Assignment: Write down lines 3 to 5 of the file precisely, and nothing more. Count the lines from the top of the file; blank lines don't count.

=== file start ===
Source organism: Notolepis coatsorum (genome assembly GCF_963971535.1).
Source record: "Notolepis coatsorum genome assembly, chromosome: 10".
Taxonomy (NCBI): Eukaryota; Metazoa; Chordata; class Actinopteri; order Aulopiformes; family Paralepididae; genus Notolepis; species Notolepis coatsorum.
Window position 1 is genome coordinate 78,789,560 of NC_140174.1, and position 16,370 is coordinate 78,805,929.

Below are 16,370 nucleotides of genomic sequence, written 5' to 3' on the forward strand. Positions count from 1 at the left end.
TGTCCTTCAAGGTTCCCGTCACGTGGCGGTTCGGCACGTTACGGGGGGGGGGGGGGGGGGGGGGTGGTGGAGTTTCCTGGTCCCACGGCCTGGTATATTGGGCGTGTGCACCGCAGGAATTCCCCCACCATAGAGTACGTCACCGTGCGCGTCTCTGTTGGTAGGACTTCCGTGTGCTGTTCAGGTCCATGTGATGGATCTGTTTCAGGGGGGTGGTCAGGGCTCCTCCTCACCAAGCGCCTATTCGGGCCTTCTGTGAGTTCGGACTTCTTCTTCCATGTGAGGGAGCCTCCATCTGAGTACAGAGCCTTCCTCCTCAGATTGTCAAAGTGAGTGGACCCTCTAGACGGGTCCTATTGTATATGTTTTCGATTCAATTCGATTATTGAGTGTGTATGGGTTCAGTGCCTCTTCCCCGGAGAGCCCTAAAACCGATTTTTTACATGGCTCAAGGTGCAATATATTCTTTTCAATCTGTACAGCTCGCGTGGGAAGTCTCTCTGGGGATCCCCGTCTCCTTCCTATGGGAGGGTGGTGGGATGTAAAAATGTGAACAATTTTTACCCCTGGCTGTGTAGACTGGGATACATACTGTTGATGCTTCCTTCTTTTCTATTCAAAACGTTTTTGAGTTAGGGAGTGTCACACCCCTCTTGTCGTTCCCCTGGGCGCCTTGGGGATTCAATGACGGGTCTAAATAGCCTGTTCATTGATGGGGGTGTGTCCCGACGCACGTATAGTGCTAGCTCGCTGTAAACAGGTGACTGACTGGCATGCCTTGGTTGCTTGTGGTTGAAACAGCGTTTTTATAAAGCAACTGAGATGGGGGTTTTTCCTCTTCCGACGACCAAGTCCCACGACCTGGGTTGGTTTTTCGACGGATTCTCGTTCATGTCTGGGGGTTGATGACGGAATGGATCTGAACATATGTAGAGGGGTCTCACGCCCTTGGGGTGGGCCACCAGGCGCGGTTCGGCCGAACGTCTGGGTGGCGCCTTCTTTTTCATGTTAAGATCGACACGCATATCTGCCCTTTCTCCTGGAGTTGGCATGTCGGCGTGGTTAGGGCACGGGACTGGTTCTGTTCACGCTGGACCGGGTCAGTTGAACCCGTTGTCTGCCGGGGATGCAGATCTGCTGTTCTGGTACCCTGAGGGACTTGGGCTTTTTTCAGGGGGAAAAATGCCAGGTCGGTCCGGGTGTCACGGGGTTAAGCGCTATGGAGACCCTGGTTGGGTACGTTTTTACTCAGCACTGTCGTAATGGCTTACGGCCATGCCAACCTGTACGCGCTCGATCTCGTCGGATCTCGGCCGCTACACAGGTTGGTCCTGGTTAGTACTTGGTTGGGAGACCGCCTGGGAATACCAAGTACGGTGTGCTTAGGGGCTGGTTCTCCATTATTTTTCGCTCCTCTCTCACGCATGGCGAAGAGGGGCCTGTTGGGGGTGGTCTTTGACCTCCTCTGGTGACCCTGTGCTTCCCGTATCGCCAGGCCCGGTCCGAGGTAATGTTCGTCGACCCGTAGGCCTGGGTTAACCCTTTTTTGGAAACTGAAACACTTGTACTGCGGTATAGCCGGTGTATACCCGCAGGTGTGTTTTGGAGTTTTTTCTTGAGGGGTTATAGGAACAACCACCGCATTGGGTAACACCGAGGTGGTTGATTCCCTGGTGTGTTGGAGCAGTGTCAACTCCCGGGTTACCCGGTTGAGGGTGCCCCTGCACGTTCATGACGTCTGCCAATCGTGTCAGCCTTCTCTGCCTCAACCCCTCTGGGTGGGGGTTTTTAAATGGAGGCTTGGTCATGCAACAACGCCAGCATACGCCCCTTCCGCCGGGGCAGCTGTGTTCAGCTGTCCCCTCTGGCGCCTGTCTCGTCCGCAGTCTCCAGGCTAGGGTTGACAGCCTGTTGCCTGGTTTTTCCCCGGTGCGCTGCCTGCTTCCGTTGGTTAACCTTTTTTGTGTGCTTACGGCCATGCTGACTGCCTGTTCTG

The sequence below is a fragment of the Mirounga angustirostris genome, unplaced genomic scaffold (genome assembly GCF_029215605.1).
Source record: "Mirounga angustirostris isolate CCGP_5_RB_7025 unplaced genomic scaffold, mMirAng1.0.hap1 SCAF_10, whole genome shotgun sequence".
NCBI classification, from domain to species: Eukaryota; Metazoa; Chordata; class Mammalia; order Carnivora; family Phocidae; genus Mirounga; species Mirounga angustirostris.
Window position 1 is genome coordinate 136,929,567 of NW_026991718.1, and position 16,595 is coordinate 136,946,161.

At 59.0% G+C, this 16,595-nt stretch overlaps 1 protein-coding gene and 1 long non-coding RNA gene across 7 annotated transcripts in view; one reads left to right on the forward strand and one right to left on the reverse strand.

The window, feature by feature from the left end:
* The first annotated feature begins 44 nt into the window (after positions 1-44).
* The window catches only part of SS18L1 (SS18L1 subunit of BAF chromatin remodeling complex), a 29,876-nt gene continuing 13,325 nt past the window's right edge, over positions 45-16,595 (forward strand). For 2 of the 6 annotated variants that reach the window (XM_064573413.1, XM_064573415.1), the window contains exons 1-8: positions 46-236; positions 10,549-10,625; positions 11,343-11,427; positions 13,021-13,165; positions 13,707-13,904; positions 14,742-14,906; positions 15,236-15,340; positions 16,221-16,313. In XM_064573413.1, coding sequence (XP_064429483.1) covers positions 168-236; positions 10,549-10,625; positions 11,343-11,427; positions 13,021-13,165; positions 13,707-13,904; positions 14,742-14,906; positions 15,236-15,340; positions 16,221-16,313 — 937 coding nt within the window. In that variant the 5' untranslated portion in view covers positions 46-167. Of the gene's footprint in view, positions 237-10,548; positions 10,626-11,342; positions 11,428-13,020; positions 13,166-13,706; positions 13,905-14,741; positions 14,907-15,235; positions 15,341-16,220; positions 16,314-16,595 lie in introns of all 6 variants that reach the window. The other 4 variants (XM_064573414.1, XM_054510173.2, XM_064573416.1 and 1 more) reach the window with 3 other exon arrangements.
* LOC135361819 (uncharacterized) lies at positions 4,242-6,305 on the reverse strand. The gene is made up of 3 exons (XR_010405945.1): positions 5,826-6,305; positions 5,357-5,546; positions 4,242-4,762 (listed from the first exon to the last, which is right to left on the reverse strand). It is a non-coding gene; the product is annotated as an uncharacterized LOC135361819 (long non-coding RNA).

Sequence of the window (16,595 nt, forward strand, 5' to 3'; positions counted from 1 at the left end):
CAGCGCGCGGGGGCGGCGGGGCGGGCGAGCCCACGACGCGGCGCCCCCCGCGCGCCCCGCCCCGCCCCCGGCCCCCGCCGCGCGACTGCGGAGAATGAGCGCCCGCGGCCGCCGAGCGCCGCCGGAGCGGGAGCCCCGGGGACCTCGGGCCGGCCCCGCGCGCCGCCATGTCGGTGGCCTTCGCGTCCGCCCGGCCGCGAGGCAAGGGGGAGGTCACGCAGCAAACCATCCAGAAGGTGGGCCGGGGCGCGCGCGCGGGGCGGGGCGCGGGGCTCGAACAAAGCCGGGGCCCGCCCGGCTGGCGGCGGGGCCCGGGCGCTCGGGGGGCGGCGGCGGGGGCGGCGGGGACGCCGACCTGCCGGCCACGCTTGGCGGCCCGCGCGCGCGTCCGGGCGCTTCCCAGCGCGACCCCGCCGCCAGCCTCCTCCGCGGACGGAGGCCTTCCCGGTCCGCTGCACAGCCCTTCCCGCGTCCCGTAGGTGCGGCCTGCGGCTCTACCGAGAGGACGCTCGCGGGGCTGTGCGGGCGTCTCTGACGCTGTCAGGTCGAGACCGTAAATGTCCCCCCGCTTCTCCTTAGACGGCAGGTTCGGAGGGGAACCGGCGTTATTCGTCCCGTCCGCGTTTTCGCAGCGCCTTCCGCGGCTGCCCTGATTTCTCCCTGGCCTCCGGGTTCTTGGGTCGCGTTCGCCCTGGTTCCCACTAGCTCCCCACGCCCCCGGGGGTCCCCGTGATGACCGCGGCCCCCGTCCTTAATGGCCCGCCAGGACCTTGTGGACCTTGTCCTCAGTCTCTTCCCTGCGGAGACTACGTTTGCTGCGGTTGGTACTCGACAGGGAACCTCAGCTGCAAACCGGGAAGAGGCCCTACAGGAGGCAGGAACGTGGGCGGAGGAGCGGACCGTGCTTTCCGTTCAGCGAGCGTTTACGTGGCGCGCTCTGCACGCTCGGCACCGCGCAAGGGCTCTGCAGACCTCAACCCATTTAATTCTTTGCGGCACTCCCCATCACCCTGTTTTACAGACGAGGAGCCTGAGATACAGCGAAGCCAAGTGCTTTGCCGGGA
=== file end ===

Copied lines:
Taxonomy (NCBI): Eukaryota; Metazoa; Chordata; class Actinopteri; order Aulopiformes; family Paralepididae; genus Notolepis; species Notolepis coatsorum.
Window position 1 is genome coordinate 78,789,560 of NC_140174.1, and position 16,370 is coordinate 78,805,929.

Below are 16,370 nucleotides of genomic sequence, written 5' to 3' on the forward strand. Positions count from 1 at the left end.